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Still counting HERO repeal petition signatures

After more than a month, we finally have an update on the signature counting from the HERO repeal petition trial.

PetitionsInvalid

The first publicly disclosed tally since the heated trial surrounding the city’s equal rights ordinance wrapped up last month leaves opponents of the law about 3,000 valid petition signatures shy of triggering a repeal referendum, though 8,500 more signatures are still in question and will decide the case.

[…]

For the past month, attorneys on both sides have been counting signatures using [Judge Robert Schaffer]’s rulings. As expected, they have come to different conclusions; the city contends the opponents again failed, while opponents say they have plenty more valid signatures than they need.

But attorneys on both sides agree that the legibility of circulator signatures on certain pages, affecting 8,500 total signatures, will now decide the case.

The plaintiffs argue that legibility should not be a factor.

“We can’t empower the government with the right to be the judge, jury and executioner on whether somebody has a right to vote based on penmanship,” said Andy Taylor, attorney for the plaintiffs.

The city, however, contends that if they can’t determine who a circulator is based on their signature or printed name, all the other signatures collected on that page should be discarded, per city charter and the judge’s ruling.

“The plaintiffs are mounting every desperate challenge they possibly can to try to overcome the effect of the jury’s verdict and the effect of the judge’s post-verdict rulings,” said Geoffrey Harrison, lead attorney for the city. “The plaintiffs lost at trial. They lose on the law. They lose on the facts. But they are prolonging this process by refusing to accept reality.”

Taylor said he’s reviewed the signatures thrown out on legibility grounds, and he believes the judge will agree with him that many are legible.

[…]

It was Schaffer’s ruling several weeks ago that further complicated the case. More than one month ago, the jury found that many high-volume signature-gatherers made mistakes in signing and subscribing the pages they collected, often failing to both print and sign their names at the bottom of the page. After that ruling, city attorneys said barely more than 2,000 petition signatures were valid.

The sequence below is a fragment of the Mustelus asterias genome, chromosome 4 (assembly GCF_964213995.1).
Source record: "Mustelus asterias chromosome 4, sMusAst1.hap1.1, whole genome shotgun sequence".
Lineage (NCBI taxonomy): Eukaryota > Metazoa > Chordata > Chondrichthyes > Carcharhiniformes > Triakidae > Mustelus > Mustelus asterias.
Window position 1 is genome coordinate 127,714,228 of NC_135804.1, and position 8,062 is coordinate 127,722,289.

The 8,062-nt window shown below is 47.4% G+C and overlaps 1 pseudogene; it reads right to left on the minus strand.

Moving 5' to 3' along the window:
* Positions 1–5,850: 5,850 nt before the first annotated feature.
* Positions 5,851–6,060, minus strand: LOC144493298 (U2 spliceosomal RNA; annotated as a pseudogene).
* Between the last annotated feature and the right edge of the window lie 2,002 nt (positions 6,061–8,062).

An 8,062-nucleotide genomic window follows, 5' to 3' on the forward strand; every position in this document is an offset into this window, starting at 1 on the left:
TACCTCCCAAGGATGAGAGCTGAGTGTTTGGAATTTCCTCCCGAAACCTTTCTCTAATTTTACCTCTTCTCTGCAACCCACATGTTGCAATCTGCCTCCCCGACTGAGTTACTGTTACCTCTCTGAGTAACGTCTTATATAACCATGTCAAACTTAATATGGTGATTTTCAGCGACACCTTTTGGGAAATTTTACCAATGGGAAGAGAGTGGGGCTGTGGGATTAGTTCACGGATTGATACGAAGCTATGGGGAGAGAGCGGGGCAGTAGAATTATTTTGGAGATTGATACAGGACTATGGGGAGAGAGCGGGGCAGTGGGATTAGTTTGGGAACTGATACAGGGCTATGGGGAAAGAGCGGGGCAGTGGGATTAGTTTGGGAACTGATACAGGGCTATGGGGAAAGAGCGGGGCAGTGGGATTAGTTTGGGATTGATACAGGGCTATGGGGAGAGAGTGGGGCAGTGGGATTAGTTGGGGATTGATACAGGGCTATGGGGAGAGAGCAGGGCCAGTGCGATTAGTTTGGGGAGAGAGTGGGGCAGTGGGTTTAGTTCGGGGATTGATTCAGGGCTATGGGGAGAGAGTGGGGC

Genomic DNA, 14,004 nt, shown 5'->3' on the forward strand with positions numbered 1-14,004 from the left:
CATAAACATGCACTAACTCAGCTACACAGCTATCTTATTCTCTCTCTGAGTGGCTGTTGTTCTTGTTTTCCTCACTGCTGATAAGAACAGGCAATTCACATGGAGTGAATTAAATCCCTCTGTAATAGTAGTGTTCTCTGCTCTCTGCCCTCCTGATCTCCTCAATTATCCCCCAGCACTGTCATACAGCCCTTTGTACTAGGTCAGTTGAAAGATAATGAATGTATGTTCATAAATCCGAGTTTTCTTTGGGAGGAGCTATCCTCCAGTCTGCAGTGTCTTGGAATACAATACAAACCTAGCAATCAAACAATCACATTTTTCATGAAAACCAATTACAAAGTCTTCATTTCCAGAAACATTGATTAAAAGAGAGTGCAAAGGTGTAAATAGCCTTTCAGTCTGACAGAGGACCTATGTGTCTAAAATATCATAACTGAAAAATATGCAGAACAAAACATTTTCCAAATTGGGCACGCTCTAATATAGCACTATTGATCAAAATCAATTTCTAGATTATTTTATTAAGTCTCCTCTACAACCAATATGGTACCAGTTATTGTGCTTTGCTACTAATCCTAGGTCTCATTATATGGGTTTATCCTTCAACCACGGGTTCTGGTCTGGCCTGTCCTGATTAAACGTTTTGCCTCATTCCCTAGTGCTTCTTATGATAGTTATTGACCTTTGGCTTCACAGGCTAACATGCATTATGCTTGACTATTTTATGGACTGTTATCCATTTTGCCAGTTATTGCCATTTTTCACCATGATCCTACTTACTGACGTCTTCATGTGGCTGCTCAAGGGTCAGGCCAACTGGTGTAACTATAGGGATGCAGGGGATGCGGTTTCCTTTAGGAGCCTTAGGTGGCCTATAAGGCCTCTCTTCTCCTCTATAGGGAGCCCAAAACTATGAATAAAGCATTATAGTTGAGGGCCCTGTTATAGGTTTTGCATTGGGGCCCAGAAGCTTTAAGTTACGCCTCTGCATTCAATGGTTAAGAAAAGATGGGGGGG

But Schaffer’s ruling was more lenient, requiring only a legible signature or printed name. Under that interpretation, Harrison said the plaintiffs now have between 14,000 and 15,500 valid signatures, still shy of 17,269.

See here for the background, and here for Judge Schaffer’s ruling. Basically, the city is not counting any of these 8,500 signatures because the circulators’ names are illegible. If they were counted, that may put the plaintiffs over the top; the plaintiffs certainly think so. Via HouEquality, the plaintiffs filed a post-trial motion arguing that these circulators’ signatures could be determined by comparing them to petition signatures elsewhere, or if all else failed by tracking down the notary public affidavit for them. They concede that could cause time issues, since the city has 30 days to validate the signatures, and it’s not clear that the city is required to take such a step. For that matter, it’s also not clear that the city is required to do the detective work of comparing hard-to-read circulator signatures to petition signatures to try to find a match. If these circulators had printed their names in addition to scrawling them like they were supposed to, this wouldn’t even be an issue. Judge Schaffer’s ruling that either a signature or a printed name is sufficient is why we’re here arguing over how to tell whose chicken scratch belongs to whom. The plaintiffs argue in their brief that they were able to match signatures to other signatures in pages representing over 8,000 of the 8,510 that are still in limbo. Now it’s back to Judge Schaffer to decide, and he says he’ll have a ruling in early April. Given the forgeries and other problems that had been found before, I’m not sure how much more benefit of the doubt these guys deserve. We’ll see what the judge thinks. KUHF and Hair Balls have more.

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